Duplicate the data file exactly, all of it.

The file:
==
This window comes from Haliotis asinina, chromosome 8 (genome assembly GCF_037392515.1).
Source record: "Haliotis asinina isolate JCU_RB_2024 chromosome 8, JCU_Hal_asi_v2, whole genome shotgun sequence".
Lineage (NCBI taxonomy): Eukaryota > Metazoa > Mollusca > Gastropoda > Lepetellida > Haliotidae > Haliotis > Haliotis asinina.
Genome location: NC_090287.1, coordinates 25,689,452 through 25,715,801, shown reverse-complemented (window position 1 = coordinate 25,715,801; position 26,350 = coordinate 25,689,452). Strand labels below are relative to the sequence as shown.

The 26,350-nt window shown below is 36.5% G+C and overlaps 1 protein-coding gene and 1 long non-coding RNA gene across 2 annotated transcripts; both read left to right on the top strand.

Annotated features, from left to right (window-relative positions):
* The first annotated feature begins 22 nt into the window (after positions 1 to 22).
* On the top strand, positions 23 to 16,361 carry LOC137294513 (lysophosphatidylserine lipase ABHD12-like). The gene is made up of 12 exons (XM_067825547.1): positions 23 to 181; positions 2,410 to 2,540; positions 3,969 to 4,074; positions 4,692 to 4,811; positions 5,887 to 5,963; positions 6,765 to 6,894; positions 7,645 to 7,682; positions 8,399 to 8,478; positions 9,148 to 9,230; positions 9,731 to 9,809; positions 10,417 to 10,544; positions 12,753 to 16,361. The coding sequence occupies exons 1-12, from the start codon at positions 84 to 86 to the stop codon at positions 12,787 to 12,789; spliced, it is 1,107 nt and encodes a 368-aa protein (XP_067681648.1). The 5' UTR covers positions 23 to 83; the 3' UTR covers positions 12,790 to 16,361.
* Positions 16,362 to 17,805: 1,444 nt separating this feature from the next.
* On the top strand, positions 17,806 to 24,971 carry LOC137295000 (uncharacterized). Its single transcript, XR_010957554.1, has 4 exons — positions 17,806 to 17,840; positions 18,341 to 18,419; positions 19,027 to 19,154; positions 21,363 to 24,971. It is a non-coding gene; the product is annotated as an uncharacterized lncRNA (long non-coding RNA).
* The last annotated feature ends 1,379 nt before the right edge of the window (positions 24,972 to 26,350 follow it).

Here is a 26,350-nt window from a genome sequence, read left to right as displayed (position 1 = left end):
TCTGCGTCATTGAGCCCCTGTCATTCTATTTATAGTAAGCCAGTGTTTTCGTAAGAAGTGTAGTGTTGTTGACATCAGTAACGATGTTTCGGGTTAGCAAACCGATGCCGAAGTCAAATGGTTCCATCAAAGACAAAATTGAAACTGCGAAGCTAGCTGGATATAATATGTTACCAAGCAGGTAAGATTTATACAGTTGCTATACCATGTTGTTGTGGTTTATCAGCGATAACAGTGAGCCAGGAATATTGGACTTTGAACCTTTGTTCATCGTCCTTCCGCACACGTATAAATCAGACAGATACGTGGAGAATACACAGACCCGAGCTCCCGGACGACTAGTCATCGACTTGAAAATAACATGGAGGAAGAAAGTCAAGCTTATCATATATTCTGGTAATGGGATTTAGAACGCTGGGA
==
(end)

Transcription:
This window comes from Haliotis asinina, chromosome 8 (genome assembly GCF_037392515.1).
Source record: "Haliotis asinina isolate JCU_RB_2024 chromosome 8, JCU_Hal_asi_v2, whole genome shotgun sequence".
Lineage (NCBI taxonomy): Eukaryota > Metazoa > Mollusca > Gastropoda > Lepetellida > Haliotidae > Haliotis > Haliotis asinina.
Genome location: NC_090287.1, coordinates 25,689,452 through 25,715,801, shown reverse-complemented (window position 1 = coordinate 25,715,801; position 26,350 = coordinate 25,689,452). Strand labels below are relative to the sequence as shown.

The 26,350-nt window shown below is 36.5% G+C and overlaps 1 protein-coding gene and 1 long non-coding RNA gene across 2 annotated transcripts; both read left to right on the top strand.

Annotated features, from left to right (window-relative positions):
* The first annotated feature begins 22 nt into the window (after positions 1 to 22).
* On the top strand, positions 23 to 16,361 carry LOC137294513 (lysophosphatidylserine lipase ABHD12-like). The gene is made up of 12 exons (XM_067825547.1): positions 23 to 181; positions 2,410 to 2,540; positions 3,969 to 4,074; positions 4,692 to 4,811; positions 5,887 to 5,963; positions 6,765 to 6,894; positions 7,645 to 7,682; positions 8,399 to 8,478; positions 9,148 to 9,230; positions 9,731 to 9,809; positions 10,417 to 10,544; positions 12,753 to 16,361. The coding sequence occupies exons 1-12, from the start codon at positions 84 to 86 to the stop codon at positions 12,787 to 12,789; spliced, it is 1,107 nt and encodes a 368-aa protein (XP_067681648.1). The 5' UTR covers positions 23 to 83; the 3' UTR covers positions 12,790 to 16,361.
* Positions 16,362 to 17,805: 1,444 nt separating this feature from the next.
* On the top strand, positions 17,806 to 24,971 carry LOC137295000 (uncharacterized). Its single transcript, XR_010957554.1, has 4 exons — positions 17,806 to 17,840; positions 18,341 to 18,419; positions 19,027 to 19,154; positions 21,363 to 24,971. It is a non-coding gene; the product is annotated as an uncharacterized lncRNA (long non-coding RNA).
* The last annotated feature ends 1,379 nt before the right edge of the window (positions 24,972 to 26,350 follow it).

Here is a 26,350-nt window from a genome sequence, read left to right as displayed (position 1 = left end):
TCTGCGTCATTGAGCCCCTGTCATTCTATTTATAGTAAGCCAGTGTTTTCGTAAGAAGTGTAGTGTTGTTGACATCAGTAACGATGTTTCGGGTTAGCAAACCGATGCCGAAGTCAAATGGTTCCATCAAAGACAAAATTGAAACTGCGAAGCTAGCTGGATATAATATGTTACCAAGCAGGTAAGATTTATACAGTTGCTATACCATGTTGTTGTGGTTTATCAGCGATAACAGTGAGCCAGGAATATTGGACTTTGAACCTTTGTTCATCGTCCTTCCGCACACGTATAAATCAGACAGATACGTGGAGAATACACAGACCCGAGCTCCCGGACGACTAGTCATCGACTTGAAAATAACATGGAGGAAGAAAGTCAAGCTTATCATATATTCTGGTAATGGGATTTAGAACGCTGGGA